Vol 10, No 2 (2014) the Commodification of Biblical Texts in Advertising and Contemporary Capitalism


Robert J. Myles


Katie Edwards’ Admen and Eve (2012) explores the question of how the use of the Bible in contemporary advertising has aided the perpetuation of a whole assortment of gendered and sexual ideologies. Indeed, the mythical and prototypical function of Gen. 2-3 undergirds a certain gendered and sexual epistemology. Popular cultural recycling of Adam and Eve has obviously had a significant impact in promulgating ideologies including but not limited to the binary construction of gender, the social and economic subordination of women, and the “appropriate” gendered performance according to Western cultural norms.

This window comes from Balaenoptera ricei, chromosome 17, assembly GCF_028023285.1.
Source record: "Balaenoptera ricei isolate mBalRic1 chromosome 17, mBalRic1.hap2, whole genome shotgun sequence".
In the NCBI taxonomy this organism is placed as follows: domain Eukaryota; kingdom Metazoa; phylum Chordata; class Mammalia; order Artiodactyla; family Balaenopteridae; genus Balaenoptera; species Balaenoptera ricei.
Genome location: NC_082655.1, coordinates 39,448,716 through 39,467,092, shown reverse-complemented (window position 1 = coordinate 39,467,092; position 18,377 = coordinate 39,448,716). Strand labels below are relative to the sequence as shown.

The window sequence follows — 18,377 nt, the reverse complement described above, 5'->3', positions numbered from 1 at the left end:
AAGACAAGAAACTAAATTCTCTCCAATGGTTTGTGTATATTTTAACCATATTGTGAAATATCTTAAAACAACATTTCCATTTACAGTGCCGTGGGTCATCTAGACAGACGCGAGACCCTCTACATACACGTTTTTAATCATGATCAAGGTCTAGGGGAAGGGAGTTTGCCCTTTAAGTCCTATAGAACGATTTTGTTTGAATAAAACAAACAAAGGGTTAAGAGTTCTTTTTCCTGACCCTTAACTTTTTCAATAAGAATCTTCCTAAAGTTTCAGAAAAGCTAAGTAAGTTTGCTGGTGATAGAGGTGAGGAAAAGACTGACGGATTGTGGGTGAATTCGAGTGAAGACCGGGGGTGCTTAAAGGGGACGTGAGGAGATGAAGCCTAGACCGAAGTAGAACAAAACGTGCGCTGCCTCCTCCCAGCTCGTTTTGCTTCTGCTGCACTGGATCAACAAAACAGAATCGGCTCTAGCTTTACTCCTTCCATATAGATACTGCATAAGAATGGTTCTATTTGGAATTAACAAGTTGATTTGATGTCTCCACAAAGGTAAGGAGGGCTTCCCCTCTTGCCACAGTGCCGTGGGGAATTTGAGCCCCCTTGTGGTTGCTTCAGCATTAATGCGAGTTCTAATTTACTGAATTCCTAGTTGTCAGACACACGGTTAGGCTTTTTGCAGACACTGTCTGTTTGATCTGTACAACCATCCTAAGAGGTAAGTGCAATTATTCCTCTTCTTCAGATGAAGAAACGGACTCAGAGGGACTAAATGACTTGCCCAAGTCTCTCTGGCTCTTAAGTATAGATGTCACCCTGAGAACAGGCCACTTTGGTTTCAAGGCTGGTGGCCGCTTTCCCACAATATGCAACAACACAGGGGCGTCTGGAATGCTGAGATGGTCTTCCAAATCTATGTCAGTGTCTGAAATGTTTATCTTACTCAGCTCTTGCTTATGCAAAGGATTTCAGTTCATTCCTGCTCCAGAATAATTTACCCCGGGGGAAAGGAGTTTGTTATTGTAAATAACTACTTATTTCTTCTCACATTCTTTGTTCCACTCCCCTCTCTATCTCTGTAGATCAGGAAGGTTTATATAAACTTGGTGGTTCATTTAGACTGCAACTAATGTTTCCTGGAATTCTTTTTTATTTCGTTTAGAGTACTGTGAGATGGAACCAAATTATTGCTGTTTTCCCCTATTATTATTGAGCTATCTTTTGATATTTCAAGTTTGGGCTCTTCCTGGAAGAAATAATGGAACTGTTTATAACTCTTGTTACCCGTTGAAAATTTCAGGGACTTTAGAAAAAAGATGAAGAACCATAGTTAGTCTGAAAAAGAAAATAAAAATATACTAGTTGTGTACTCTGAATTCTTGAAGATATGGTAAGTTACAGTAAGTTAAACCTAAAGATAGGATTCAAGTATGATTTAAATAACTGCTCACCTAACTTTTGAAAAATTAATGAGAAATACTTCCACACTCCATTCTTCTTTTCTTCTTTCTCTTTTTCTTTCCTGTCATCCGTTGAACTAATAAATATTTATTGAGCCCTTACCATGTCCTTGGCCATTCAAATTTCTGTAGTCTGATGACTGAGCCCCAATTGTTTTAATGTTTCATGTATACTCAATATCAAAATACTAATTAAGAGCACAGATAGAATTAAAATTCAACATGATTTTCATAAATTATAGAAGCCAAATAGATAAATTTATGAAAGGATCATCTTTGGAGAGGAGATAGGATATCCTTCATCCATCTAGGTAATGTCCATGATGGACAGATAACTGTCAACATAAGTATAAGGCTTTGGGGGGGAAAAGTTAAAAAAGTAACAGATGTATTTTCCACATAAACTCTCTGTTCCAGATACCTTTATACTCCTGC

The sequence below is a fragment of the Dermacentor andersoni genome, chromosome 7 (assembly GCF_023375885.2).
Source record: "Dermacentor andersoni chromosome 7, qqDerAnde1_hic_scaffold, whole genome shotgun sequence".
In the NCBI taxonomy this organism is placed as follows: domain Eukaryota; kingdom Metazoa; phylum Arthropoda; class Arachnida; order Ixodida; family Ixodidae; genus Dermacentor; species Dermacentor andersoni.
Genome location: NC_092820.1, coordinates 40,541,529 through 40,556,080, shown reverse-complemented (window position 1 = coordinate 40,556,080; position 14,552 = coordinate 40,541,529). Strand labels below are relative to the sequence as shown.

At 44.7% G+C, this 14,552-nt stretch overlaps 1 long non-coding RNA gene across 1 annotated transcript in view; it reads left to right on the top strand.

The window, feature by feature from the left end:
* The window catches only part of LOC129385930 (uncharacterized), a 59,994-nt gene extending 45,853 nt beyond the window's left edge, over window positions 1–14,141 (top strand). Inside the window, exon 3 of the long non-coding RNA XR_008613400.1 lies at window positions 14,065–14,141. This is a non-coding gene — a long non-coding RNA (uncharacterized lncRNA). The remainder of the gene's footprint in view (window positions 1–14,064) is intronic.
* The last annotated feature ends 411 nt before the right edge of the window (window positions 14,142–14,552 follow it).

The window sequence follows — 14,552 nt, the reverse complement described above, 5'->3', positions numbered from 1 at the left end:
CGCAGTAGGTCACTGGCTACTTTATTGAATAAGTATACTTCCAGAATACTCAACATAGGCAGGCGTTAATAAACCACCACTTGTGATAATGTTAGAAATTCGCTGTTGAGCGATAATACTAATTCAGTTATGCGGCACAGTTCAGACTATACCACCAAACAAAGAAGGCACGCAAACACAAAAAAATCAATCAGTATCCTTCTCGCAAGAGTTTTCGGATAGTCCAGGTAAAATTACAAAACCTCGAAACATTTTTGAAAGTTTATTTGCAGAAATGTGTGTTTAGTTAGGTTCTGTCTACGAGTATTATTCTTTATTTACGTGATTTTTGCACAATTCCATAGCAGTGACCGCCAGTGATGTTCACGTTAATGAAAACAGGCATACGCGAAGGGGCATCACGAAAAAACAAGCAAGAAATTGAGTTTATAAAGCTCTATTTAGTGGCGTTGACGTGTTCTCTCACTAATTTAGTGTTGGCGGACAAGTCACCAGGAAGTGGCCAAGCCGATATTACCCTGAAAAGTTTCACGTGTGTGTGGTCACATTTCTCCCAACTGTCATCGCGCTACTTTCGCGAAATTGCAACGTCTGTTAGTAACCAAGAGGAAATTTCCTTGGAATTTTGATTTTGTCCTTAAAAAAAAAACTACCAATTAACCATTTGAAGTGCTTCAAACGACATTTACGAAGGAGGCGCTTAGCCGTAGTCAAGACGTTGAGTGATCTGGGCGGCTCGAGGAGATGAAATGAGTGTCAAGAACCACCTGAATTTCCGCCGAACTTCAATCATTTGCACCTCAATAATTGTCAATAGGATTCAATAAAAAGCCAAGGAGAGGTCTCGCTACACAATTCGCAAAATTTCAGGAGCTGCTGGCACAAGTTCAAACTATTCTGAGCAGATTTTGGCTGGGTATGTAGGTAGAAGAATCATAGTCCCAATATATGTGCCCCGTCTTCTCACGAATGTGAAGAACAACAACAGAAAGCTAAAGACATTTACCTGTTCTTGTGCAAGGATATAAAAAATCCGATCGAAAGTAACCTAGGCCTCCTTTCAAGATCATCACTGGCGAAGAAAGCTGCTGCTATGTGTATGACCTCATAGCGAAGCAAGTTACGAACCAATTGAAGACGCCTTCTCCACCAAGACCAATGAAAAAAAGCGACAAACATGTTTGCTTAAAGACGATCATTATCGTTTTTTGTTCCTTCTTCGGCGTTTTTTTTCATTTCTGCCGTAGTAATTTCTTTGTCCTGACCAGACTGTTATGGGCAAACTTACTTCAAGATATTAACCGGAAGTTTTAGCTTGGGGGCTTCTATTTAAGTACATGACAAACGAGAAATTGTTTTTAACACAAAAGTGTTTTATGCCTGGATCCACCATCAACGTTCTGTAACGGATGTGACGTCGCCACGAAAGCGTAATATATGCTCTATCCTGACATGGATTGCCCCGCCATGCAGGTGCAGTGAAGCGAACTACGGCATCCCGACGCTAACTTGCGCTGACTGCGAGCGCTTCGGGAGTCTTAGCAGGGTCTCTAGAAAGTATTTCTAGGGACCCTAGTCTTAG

This article takes as its point of departure Edwards’ discussion of the postfeminist cultural milieu as it applies to Gen. 2-3 to explore some of the broader implications of the commodification of biblical texts under contemporary capitalism. While acknowledging the importance of critical analysis of gender and (hetero)sexual ideologies codified within Eve advertising, I want to focus on intersections with class and capitalism that function within and beneath the layers of gendered ideology. This is, after all, the bottom line of advertising: to sell products according to the imperatives of capital accumulation. The manner in which people engage advertising in modern Western society is hugely influenced by the mediating institution of the market. My intention is not, as such, to diminish the importance of Edwards’ focus on feminist and gender concerns, but rather to develop her argumentation through a consideration of where Marxist and feminist ideas might converge but also possibly diverge.


Katie Edwards; Admen and Eve; commodification; capitalism


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